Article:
Table of Contents



Agriculture: We Can Sustain It

Socializing Agriculture

Painter of Quiet Places

An Apple a Day

Sustaining the Four Sixes

Hitting Pay Dirt


The New Face of Agriculture

The Winds of Change

Avatars Animate Agriculture

Professors in Training

Going Green

Saving Lives One Plan at a Time


Protecting Our Food

Quality Cells, Consumer Buys

Tech's New Mate

Micro ZAP

Food Saftey in Mexico


Expanding Opportunities

No Bits About It

The Family Farm Fire Man

Around the World with CASNR

Live From Texas Tech


Looking Forward

Getting Schooled

A Cotton Senstaion

Living and Learning

More Than a Trophy


Online Exclusives

Alumni Lance Barnett: Unpeeled

Agricultural Education and CommunicationDepartment Shines in 2010

CSI: Classroom Soil Investigation

Facing Nature


Healing Hooves

Parking and Partying in Style

Raider Red Meats

Standing TALL

Tech Takes Flight

West Texas Cotton Goes Global





The Family Farm Fire Man

By Michelle Newton


The sun is setting on a small West Texas town as Brooke Klatt, with her infant daughter Emma laying quietly in the fold of her right arm, waits patiently for her husband to return home after more than 24 hours at work.

Nathan Klatt, the missing member of the small family, walked through the utility room door toward his anxious family, dirt caked in the creases on his face and cotton debris intertwined in his thick brown hair from an evening of harvest.

A smile lit up the face of Brooke Klatt, while the bouncing child in her lap reached for her father.
Nathan Klatt took his daughter, lifted her first straight up in the air then brought her down into a tight hug. As he sat down, and stood the baby up on his knees, he said his family always comes first.

“My family is the biggest part of my life,” Nathan Klatt said, looking from his daughter to his wife. “Work will always come second.”

Serving as a Lubbock firefighter, farmer in Hale County, and full-time father and husband, Nathan Klatt stays very busy but somehow balances all of it.

“I’m doing what I always knew I wanted to,” Nathan Klatt said.

Nathan Klatt has been farming most of his life. He helped his father on the farm from the time he was old enough to drive a tractor, and now farms more than 1,000 acres of his own land.

“Farming is in my blood,” Nathan Klatt said, “You grow up doing it, enjoy it, and that’s where I ended up.”

Firefighting is something Nathan Klatt has always been drawn toward.

“I always wanted to be a fireman,” Nathan Klatt said, “It’s something I have looked forward to since I was in high school.”

After serving as a firefighter for a little more than five years, in 2009, Nathan Klatt was named the Lubbock Firefighter of the Year. He is now a member of the Firefighter Combat Challenge relay team, which has placed in the top five in numerous competitions across the United States.

Nick Wilson, Nathan Klatt’s Lieutenant, has worked with Nathan Klatt since Nathan Klatt started at the Lubbock Fire Department five years ago.

“Nathan’s a great firefighter because he’s always on top of things,” Wilson said. “He’s the kind of guy that everybody looks up to.”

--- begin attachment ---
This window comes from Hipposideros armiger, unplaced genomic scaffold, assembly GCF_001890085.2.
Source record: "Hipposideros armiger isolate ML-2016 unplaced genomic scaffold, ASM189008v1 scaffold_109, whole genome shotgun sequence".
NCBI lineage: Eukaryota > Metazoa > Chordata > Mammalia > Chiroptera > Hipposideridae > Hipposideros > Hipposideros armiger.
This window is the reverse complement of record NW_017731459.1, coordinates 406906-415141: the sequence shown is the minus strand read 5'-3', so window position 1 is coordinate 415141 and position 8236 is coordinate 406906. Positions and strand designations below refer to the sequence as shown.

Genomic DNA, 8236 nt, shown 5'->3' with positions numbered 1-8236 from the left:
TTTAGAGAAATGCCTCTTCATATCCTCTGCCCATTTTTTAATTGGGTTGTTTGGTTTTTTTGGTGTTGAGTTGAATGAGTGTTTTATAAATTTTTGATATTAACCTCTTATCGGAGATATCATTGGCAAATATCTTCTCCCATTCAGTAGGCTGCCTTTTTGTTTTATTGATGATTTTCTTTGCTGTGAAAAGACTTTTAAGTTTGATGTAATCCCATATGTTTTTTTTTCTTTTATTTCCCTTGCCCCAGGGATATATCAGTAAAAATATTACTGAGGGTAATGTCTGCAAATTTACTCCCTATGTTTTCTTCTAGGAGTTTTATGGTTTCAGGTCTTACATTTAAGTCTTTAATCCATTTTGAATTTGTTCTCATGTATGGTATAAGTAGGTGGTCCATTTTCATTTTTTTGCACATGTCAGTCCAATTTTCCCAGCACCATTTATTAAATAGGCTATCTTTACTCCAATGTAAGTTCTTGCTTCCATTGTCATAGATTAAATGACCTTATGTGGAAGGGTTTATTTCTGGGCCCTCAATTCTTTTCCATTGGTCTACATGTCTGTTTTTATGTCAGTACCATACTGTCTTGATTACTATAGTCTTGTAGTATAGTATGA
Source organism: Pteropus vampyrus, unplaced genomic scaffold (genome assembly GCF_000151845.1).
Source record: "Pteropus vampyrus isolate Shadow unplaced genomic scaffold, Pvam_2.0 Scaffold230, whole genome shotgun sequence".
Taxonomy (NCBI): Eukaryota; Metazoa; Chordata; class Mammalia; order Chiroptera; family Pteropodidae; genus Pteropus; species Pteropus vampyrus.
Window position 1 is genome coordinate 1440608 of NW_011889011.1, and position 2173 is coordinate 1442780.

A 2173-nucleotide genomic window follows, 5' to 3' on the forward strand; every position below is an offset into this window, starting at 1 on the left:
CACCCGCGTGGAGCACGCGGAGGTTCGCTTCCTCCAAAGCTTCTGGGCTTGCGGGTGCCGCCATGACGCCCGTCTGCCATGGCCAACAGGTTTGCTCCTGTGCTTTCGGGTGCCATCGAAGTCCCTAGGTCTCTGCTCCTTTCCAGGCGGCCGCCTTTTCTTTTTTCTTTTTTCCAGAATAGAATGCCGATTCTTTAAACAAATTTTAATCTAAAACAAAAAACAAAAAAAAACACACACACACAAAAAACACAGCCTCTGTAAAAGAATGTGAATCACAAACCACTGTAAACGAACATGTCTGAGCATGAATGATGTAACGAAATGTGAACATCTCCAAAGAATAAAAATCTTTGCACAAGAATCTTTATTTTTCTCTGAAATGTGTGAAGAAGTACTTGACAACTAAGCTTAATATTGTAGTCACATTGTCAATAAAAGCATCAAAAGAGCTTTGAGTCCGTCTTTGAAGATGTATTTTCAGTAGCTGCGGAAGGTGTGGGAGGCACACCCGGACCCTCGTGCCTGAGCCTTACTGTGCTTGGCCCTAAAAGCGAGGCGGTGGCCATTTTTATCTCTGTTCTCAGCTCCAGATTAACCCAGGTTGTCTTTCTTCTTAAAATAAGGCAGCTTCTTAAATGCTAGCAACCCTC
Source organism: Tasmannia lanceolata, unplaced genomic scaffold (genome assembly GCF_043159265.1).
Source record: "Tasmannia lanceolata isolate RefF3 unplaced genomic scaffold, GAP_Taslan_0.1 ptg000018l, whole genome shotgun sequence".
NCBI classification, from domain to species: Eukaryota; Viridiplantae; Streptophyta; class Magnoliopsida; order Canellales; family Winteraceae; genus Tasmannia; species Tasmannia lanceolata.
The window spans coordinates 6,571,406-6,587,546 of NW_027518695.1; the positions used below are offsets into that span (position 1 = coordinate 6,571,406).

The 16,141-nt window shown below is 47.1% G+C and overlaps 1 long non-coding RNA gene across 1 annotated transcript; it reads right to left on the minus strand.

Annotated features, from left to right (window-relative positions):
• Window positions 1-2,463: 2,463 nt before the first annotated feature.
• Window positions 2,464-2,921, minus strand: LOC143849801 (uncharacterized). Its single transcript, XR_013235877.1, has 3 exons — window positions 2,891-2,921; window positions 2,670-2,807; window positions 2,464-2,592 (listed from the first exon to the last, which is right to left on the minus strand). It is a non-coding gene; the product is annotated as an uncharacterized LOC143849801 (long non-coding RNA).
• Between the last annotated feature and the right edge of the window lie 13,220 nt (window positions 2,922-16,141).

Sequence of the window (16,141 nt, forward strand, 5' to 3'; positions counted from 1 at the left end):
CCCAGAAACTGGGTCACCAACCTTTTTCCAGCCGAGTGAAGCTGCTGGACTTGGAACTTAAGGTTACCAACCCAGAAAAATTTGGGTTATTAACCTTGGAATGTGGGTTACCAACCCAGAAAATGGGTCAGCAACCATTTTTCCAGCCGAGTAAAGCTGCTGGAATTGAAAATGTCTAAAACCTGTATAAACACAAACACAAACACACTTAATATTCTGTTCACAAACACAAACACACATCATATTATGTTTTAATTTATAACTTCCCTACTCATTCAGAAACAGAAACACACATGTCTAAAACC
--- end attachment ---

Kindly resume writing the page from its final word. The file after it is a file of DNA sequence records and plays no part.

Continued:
Nathan Klatt began accomplishing his dreams of becoming a firefighter and a farmer while at Texas Tech University.

“Tech really helped me gain the knowledge and skills I needed to balance my life,” Nathan Klatt said, “The agronomy (major) was great; they taught me different angles to approach farming and how to keep up with the changing times, which has made me a better farmer.”

Using the knowledge he gained from Texas Tech, Nathan Klatt said the way he farms is more efficient and allows him to spend more time with his family. He said it also makes it easier to manage his farms, while working for the fire department.

“Tech provided me the knowledge to be successful at what I do,” Nathan said. “Now I’m doing what I love and I love what I do.”

Working in two hazardous jobs, Nathan Klatt said he uses a lot of the same skills as a fireman and as a farmer.

“Safety is huge,” Nathan Klatt said.

“Being a fireman requires a lot of safety skills to make sure you are operating the equipment correctly and getting the job done without having to repeat a duty because it wasn’t done right the first time,” Nathan Klatt said, “Farming works the same way. We check all the equipment before we use it just like we do before we head out on a call.”

He said both of his jobs require hands-on work.

“Neither of my jobs are easy,” Nathan Klatt said. “You can’t just float through either of them. They take time and concentration.”

Nathan Klatt said sometimes having both jobs is a little stressful but he has to set aside time with his family and not become so obsessed with work.

“My whole life I have been taught to be a hard worker,” Nathan Klatt said. “Sometimes it’s hard for me to realize I don’t always have to be working.”

Nathan Klatt said he loves his family and regardless of what is happening at work, he always makes sure they know they come first in his life.
“Nothing in the world means more to me than my family,” Nathan Klatt said. “I always practice safety on the farm and at the station to make sure I come home to them every night.”

Brooke Klatt, Nathan’s wife, said she has no clue how he balances everything he does in life, but he does it well. She said Nathan Klatt always finds time to play with Emma Klatt. She also said one of the family’s most valued times is when she and Emma go ride with Nathan in a tractor while he completes his farm work.

“I don’t know how he balances everything,” Brooke Klatt said, “But he does, and he couldn’t do it better. I wouldn’t change our life for anything, it truly is perfect.”